Color Yourself Healthy and Fit

The “Freshman 15” is part truth, part myth. There is every reason to believe that once kids hit campus, their eating and physical habits change (more bad calories, less exercise), and that favorite pair of jeans becomes too snug to wear. If this is you, and you don’t want to embrace your new fat, not to mention the cost of a new wardrobe, then let’s help you out here.

No one goes off to college planning to put on weight. Preventing it, though, is the key. Here are 6 things you can do that aren’t really all that painful.

  1. Start with a Plan

How do you really want to eat? How will you stay active while on campus? If you’ve been eating healthy already, you know what foods you want to see on your daily menu and approximately how much you eat each day to maintain your current fitness. Stick with that in college.

As for exercise, that may be a different story, especially if you were involved in high school sports. That activity will have to be replaced with something, so think about that before you leave for school. (more on that later)

Understand too that college puts you in a totally different environment – hanging out in the dorm, late night studying – a veritable gold mine for fast food restaurants and companies that make soda, chips and candy bars. And it’s really hard when dorm mates suggest getting a pizza delivered.

Give yourself permission to “cheat” without guilt. Just make sure that you are not cheating on a daily basis.

  1. Get the Meal Plan

If your school has a meal plan, take it, and here’s why. It’s easy to spend a lot of money on bad, fatty foods if you are responsible for your own meal planning and cooking. You are busy and usually in a hurry – and that’s when you opt for fast food, frozen junk, and crap you can just throw in the microwave. If you go to the cafeteria, food has already been prepared for you – just like mom used to do. And, while all cafeterias have their share of burgers, pizza and fries, they also have salad bars, wraps with veggies, and lots of fresh fruit. You literally have lots of selections, and it’s just easier to eat healthy when someone else had made the food.

  1. Know the Basics of Fitness

Yeah, you probably memorized that “FDA recommended daily intake” chart in high school health class. Here’s the thing. If you know what foods do to your body, you don’t have to dredge that up. Just remember these few rules:

  • Protein builds muscle. And muscle burns calories faster than anything else, even when you are sitting or sleeping. Burning calories eliminates fat. Up your protein intake.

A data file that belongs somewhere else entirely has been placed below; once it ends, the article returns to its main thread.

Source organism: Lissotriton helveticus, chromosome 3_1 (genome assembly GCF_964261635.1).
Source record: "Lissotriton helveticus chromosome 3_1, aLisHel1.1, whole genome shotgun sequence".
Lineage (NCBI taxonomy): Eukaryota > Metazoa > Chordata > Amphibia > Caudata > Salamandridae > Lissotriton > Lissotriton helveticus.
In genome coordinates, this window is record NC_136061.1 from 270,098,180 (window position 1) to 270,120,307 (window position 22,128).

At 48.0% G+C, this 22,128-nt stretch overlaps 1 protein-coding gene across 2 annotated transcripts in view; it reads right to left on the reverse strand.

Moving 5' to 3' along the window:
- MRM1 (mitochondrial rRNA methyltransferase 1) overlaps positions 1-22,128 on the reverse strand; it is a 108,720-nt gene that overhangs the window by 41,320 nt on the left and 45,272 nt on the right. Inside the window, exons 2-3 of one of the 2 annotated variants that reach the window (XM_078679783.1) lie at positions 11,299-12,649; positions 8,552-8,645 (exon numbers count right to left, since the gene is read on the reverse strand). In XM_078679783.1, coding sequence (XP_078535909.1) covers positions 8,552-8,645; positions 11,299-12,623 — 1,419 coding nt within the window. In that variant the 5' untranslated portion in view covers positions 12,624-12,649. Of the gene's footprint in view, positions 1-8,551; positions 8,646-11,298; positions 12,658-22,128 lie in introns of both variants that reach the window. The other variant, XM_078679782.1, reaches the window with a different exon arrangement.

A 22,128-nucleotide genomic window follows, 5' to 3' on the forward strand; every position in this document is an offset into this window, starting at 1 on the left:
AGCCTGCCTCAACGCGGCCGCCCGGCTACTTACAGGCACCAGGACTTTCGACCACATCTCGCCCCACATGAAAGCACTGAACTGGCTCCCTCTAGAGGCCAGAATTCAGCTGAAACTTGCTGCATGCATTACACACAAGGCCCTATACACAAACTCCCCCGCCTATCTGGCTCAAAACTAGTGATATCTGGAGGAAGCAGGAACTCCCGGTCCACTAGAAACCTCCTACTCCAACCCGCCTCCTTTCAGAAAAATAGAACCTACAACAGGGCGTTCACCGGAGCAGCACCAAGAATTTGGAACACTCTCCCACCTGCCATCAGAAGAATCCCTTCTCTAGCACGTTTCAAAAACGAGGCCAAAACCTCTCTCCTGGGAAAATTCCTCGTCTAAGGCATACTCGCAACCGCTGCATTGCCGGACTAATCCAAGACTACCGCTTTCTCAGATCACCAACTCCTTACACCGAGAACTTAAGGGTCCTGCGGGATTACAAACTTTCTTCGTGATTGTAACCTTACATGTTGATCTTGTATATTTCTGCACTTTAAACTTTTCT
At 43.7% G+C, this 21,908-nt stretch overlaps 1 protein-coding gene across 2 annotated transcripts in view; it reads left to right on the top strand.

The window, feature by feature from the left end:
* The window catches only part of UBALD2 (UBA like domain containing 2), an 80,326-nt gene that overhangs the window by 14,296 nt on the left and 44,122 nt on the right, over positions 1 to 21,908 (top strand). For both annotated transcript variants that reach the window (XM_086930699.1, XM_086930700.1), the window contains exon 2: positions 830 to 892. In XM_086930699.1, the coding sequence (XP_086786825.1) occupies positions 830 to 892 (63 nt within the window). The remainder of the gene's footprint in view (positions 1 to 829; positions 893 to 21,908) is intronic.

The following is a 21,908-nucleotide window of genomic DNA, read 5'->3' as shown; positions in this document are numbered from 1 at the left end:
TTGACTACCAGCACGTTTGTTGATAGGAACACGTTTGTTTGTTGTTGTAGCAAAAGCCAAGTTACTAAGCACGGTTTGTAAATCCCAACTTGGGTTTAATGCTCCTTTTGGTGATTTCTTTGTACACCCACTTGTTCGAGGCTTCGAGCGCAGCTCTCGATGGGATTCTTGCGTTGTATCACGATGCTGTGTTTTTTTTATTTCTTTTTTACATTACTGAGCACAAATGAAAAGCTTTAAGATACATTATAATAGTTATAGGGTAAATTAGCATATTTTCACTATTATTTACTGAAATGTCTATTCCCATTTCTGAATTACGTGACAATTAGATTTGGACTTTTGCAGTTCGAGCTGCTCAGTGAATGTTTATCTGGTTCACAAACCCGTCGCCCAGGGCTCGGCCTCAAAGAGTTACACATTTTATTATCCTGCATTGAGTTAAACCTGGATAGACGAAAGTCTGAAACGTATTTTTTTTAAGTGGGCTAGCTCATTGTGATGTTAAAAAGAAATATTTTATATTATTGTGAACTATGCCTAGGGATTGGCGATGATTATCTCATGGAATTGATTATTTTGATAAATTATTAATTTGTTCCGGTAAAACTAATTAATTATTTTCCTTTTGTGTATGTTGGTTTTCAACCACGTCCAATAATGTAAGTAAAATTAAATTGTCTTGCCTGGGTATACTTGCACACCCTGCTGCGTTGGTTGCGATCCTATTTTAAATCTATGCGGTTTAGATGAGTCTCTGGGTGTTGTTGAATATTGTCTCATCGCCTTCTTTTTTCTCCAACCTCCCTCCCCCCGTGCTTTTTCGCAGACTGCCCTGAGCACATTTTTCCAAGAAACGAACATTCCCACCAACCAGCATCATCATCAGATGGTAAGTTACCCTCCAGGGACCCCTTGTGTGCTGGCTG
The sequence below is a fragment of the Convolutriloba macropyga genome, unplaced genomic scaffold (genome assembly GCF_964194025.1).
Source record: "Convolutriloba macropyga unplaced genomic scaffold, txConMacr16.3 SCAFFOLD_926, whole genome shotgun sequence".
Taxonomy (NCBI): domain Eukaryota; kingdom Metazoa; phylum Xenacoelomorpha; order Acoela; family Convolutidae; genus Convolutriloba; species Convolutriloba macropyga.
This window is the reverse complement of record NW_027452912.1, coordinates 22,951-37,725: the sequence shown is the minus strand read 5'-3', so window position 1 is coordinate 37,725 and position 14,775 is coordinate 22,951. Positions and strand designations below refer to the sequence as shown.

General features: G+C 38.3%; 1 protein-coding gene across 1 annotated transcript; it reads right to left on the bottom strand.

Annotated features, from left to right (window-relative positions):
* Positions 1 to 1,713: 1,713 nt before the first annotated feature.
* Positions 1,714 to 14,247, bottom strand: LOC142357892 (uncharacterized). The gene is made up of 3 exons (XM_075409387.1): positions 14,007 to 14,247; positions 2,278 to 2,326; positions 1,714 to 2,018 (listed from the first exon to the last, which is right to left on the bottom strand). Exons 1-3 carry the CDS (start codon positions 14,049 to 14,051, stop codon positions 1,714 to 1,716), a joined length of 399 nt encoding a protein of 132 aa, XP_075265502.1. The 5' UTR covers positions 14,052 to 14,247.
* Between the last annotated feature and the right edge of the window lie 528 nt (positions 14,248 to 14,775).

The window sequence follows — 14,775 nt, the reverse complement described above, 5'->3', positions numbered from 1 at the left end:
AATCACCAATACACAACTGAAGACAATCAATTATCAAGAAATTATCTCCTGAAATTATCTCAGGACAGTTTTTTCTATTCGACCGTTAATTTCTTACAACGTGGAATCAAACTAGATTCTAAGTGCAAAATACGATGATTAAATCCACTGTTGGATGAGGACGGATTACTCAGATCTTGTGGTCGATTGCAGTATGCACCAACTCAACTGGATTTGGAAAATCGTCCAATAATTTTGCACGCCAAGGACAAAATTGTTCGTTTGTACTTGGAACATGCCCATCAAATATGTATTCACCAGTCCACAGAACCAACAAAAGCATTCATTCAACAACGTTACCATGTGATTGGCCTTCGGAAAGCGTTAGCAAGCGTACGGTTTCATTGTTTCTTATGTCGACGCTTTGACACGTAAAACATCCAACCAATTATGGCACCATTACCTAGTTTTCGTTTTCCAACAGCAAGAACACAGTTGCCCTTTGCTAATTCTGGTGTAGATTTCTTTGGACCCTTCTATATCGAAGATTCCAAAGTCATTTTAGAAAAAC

• Carbs give you energy, but if you eat them and then don’t move, they turn to sugar which turns to fat. Cut back on the carbs, unless you are planning on some cardio exercise.
  • Sugar is pretty evil. It turns directly to fat. Of course, you want sugar and should have some. Just be careful and know that if you have to have it, you also have to have some type of cardio exercise.
  • Calorie intake? Yes, it’s important – 1600-2000 a day, depending on how active you are.
  • Don’t try diets where you eliminate an entire food group. You will lose weight if you cut out all fat; you will lose weight if you cut out all carbs. But it will take longer than if you just cut calories and do the right kinds of exercise for the food you are taking in. Protein = resistance exercise; Carbs = cardio and aerobic.
  1. Easy on the Booze

There are actually beer bellies that are grown in college. And if you are female and believe that your gender doesn’t get them, think again. Booze goes right to that belly fat, not to mention the health issues if you drink to excess.

  1. Be Active

A leisurely walk to class is not exercise. If you are on a large campus, get a bike. It is one of the easiest forms of exercise there is – you won’t even realize you are getting it.

If your college has a pool, get ye there. Swimming exercises every muscle in your body.

If your school has an athletic program of any type, there will be a gym. And a gym means equipment. Even if you have to pay a small fee for its use, it’s cheaper than an off-campus gym. If the equipment intimidates you, watch someone else or just ask. You can get both kinds of exercise in the gym – treadmills and stationary bikes for cardio and resistance equipment for muscle building.

If you’re a social being and you participated in some sports in high school, get on an intramural team. Having a schedule of a place to be for games will keep you exercising regularly.

  1. Be Prepared for the Long Nights

Keep a supply of decent snacks on hand for when you have to pull all-nighters. You already know what types of snacks these should be, so no need to re-hash that. And indulge yourself once in a while – as long as you are staying on track most of the time, you’ll be fine.

Tagged in: college health tips fitness
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